This book is in its final stages of design. Jim McEwen the Master distiller of Islay has kindly agreed to write the foreword for me and Eddie Ephraums whose name is well known to the landscape photographers amongst you, is publishing it for me.
It will only be available on line through this website or at distillery shops , whisky shops and photographic book shops.
A personalised slipcased edition will be available for those who wish to buy a quantity, with their logo embossed on the front. Contact me if interested.
The book will be a 12inch square fine art folio produced to the very highest standards as a lasting tribute to the men and the places in which they worked. It will be available early in 2009 on line and will be available in signed copies at the Speyside and Islay festivals in May 2009.
This book will be the culmination of five years work . The project formulated slowly in my mind from a life long interest in distilling.
A chance purchase of Alfred Barnard’s seminal work ‘The Whisky Distilleries of the United Kingdom’ which had been reprinted on its hundredth anniversary, put me in mind to retrace his steps.
I started locally with Balvenie and Glendronach in 2003 and then gradually spread the net wider to encompass the Inver House group and eventually over 50 of the functioning and recently closed distilleries.
As a medical student I remember my first introduction to the smoky Glengarioch within view of Aberdeenshire’s iconic mountain Bennachie, also the name of a long lost distillery at Jericho close to the village of Colpy.
My first encounter with the floor maltings and the heady aroma of the warehouses has never left me.
Starting to brew beer myself in the mid nineties gave me a more sophisticated appreciation of the mysteries of fermentation , the behaviour of yeast and the pleasures of making it myself (and being complimented for it!)
I hadn’t really appreciated how the distilling process was becoming centralised under pressure from accountants and automation.
Only when I started to visit distilleries did I become aware that the old methods were rapidly disappearing , replaced by technically superior and highly consistent computer controlled production methods. Within the industry these changes are viewed quite ambivalently.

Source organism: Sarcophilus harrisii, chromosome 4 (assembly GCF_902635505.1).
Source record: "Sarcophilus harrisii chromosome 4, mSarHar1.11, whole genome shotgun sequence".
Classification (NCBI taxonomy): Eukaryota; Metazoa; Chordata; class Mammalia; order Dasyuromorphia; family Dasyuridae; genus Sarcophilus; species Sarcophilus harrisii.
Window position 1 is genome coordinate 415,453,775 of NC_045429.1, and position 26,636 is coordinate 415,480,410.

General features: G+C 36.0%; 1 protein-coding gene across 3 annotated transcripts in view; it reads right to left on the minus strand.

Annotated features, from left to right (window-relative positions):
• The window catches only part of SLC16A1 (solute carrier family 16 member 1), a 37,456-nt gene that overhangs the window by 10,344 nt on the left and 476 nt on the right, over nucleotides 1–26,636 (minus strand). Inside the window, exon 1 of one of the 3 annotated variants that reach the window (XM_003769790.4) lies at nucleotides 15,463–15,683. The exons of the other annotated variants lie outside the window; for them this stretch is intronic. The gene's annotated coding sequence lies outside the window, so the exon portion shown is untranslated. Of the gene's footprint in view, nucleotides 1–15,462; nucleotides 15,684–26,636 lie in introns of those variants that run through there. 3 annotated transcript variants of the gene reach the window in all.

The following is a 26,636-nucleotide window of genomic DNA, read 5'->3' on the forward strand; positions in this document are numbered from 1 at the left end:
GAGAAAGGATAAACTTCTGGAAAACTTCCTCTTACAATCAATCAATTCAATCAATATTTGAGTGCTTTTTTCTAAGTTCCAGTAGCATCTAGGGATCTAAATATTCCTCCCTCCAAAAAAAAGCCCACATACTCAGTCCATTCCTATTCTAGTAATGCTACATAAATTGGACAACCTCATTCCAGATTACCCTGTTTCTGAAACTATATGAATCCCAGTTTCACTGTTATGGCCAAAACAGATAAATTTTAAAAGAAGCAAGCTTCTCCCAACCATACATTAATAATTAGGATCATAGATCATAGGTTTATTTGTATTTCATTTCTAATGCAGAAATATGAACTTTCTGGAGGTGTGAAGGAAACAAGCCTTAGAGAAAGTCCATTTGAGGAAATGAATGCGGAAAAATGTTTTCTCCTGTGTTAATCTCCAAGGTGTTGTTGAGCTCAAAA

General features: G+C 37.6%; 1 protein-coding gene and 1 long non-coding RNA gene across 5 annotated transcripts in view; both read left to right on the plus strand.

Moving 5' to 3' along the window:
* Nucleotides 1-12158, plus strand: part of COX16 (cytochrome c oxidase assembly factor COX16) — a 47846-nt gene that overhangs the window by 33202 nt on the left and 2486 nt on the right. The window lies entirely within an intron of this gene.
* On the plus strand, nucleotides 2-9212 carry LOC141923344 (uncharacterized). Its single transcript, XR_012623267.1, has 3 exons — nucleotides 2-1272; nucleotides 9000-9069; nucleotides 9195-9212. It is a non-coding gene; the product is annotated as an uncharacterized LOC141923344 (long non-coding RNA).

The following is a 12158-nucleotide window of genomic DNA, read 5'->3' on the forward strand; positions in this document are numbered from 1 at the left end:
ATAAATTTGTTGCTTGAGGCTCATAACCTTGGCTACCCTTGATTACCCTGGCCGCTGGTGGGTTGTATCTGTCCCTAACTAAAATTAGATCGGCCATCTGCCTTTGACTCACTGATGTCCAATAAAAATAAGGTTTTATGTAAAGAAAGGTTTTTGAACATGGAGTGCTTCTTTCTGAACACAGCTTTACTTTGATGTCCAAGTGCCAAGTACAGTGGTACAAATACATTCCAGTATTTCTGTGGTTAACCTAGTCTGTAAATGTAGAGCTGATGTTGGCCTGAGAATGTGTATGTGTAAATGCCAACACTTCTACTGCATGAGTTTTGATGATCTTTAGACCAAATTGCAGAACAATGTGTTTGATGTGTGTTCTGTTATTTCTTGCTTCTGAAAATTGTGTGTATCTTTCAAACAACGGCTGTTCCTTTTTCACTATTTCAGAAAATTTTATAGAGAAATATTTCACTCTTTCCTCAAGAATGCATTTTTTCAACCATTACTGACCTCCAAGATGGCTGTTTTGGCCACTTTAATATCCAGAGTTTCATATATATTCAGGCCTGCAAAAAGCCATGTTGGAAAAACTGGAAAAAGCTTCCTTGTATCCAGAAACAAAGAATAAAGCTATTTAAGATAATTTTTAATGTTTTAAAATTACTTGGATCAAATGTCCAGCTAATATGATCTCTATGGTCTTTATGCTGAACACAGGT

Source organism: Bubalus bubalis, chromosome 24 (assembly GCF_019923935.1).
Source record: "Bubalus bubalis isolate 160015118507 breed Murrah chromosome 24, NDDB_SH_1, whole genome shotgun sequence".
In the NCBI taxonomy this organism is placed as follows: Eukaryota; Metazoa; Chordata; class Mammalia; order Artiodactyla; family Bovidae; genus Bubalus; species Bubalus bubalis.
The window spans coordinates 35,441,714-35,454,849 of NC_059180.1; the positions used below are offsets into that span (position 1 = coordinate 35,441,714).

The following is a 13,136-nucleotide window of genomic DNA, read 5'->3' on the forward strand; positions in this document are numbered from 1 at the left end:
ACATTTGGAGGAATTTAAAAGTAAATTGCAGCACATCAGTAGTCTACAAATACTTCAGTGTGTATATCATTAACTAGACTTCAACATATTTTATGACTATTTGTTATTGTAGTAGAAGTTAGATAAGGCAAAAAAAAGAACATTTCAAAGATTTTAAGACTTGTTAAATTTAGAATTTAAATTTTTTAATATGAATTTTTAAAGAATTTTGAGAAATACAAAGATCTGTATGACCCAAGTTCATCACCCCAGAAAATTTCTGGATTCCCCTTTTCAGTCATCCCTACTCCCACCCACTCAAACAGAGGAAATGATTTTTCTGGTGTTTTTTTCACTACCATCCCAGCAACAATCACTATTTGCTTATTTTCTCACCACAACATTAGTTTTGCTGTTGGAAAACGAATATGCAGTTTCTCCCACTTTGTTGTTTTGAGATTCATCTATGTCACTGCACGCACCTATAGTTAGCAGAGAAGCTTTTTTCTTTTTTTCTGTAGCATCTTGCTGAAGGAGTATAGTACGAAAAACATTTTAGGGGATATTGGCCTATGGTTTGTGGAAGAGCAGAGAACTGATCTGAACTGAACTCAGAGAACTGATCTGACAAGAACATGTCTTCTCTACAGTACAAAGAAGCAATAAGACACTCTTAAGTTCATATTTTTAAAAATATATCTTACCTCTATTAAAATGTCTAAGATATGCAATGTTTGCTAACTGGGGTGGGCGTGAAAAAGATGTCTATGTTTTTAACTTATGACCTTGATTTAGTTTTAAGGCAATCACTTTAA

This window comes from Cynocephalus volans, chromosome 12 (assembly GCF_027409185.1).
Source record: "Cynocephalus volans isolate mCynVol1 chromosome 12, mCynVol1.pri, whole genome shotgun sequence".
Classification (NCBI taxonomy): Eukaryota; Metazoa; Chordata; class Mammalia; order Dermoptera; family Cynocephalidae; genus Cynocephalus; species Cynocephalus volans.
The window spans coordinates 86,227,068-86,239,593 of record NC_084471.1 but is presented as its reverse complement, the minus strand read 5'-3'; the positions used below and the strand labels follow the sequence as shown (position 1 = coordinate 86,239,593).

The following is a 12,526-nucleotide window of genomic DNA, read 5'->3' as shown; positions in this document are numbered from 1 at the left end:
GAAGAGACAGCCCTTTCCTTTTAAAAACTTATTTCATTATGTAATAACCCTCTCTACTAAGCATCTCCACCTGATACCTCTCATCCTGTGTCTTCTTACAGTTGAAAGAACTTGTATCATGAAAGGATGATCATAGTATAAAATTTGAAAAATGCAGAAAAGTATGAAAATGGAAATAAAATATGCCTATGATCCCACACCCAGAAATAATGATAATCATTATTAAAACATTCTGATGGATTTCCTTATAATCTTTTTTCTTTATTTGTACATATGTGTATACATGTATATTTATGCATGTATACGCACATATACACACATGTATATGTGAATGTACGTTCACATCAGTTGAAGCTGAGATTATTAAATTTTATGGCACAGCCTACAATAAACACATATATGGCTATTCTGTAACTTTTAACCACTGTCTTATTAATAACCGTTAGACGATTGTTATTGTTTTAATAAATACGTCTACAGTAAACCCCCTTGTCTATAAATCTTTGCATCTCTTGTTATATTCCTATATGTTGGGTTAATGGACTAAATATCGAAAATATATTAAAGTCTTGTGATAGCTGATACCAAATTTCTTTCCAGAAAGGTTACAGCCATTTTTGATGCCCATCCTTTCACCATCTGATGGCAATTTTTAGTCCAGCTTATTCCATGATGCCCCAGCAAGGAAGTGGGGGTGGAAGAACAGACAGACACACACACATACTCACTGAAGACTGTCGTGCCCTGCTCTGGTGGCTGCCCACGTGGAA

One particular distillery (which shall remain anonymous!) has surrounded its computer control monitors with a brass frame to make them look traditional.
I had an argument with a manager about the fact that his production was tankered to Alloa for maturation.
‘It’s a load of rubbish this business of old casks absorbing sea air’ he said .
How come ( as one of the old guys told me ) that if the workers are offered a dram from a cask they will always pick one from a dunnage warehouse ( earth floor) ?
Superstition ? Nostalgia? I don’t know.
It is not my intention to ridicule or criticise current practice. They all have to survive.
However there is a quaint wholesomeness to the old way of doing things which is rapidly being supplanted by a streamlined cleanliness in the new distilleries. The jury is out regarding the impact on the final product.
It became clear to me that I needed to record and document the old ways while traces of them still remained. A few years in the late seventies marked a sea change in production methods.
Maltings were centralised and malt was ‘bought in’ to the distillery's specification.
The ubiquitous ‘clearic’ or clear spirit which lubricated the wheels and was used as a reward for all dirty jobs, bit the dust under the increasing emphasis on ‘health and safety’.
The excisemen were centralised and the close relationship between excise and manager which existed prior to that time broke down.
Even the ‘characters’ many of whom were alcoholics, became an endangered species.
Rather like the Roman empire the implementation of these changes was patchy, and the less mainstream the distillery the more likely it was to retain some aspect of this vanishing era.
I have taken it upon myself to record those places where the old methods are still visible – either those in active use like, Highland Park and Springbank or those which have retained the old equipment like a ‘time capsule’ like Glentauchers and Speyburn.
I have also interviewed many elderly men , ex distillery employees , who have been keen to share with me their memories of the ‘old days’ .
If you can afford the often ( but not always!) hefty price for a whisky made prior to 1975 then you can sample for yourself whether those old methods really made any difference. Every time you buy such a bottle you can truly be said to be sampling ‘BOTTLED HISTORY’
Ian Macilwain September 2008